Then you get retreats. These are institutions that sometimes offer courses – the UK’s ‘Arvon Foundaction’ is a good example which has three properties around England and holds intensive writing courses throughout the year. Other retreats just offer room and board to writers for a fee, somewhat like a hotel but with an emphasis on creativity and productivity during your stay. Anam Cara and the Molly Keane house are Irish examples. They’re not as prestigious residencies, so you won’t find yourself having dinner with Seamus Heaney etc… but you might meet some interesting people and the surrounds are usually very picturesque and perhaps inspiring. Retreats are good for novice or emerging writers who are not yet at the stage in their career where they might gain acceptance on a “residency”.
Finally, if all you want is some peace and quiet, why not rent some respite a holiday cottage in the wilds of Connemara in autumn, or stay in a B&B on Dartmoor or a shack in the Catskills – you may be able to get a ‘low season deal’ and it may provide the inspiration you seek.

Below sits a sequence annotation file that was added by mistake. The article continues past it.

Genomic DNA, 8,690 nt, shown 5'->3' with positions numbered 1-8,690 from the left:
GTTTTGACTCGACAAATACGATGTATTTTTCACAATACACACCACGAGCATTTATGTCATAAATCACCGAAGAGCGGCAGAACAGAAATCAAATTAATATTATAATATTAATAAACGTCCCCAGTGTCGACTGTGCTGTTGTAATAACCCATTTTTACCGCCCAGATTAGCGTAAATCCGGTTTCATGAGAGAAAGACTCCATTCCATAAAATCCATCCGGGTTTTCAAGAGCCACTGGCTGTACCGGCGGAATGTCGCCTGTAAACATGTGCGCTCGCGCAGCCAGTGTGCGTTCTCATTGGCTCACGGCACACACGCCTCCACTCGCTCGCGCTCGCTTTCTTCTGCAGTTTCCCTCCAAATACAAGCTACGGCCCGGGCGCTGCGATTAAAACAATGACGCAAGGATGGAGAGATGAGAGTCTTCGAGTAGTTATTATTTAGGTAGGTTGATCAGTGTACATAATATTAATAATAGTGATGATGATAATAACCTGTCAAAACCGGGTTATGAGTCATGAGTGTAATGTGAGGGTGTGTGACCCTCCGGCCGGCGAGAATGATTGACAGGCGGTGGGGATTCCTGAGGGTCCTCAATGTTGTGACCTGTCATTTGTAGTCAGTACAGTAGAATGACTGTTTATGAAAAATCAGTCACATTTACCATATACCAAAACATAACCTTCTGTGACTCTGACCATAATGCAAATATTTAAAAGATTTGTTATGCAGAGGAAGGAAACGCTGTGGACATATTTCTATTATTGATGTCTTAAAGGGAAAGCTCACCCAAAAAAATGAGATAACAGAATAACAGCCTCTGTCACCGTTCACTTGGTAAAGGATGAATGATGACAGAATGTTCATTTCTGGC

A sample (and by no means exhaustive) list:
If you know of more, please feel free to post!
September 23rd, 2011 at 12:34
Incredible list! It happens that I am looking for a residency in the US. You’ve found quite a few more than I did.
September 23rd, 2011 at 17:02
I’m glad it’s useful. Please let us know what you find out and if you discover any not listed!
September 25th, 2011 at 01:48
It’s nice to dream about a place where there is peace and quiet to just think and write. In the meantime, you’re right, writing every day is important. I’m not there yet.
September 25th, 2011 at 11:41
Don’t worry. Keep at it, you’ll get there. All writers have trouble writing. If you find it easy to write, you’re probably not any good.
September 25th, 2011 at 04:55
You’ve given me a new goal. I want would love to go to an Irish or English retreat and combine travel with writing. It sounds lovely all the way around! Thank you for giving me an idea to run with (or run away with)!
September 25th, 2011 at 11:39
You won’t regret it!
September 25th, 2011 at 16:56
Pretty picture… I just want to retreat to that dock lol.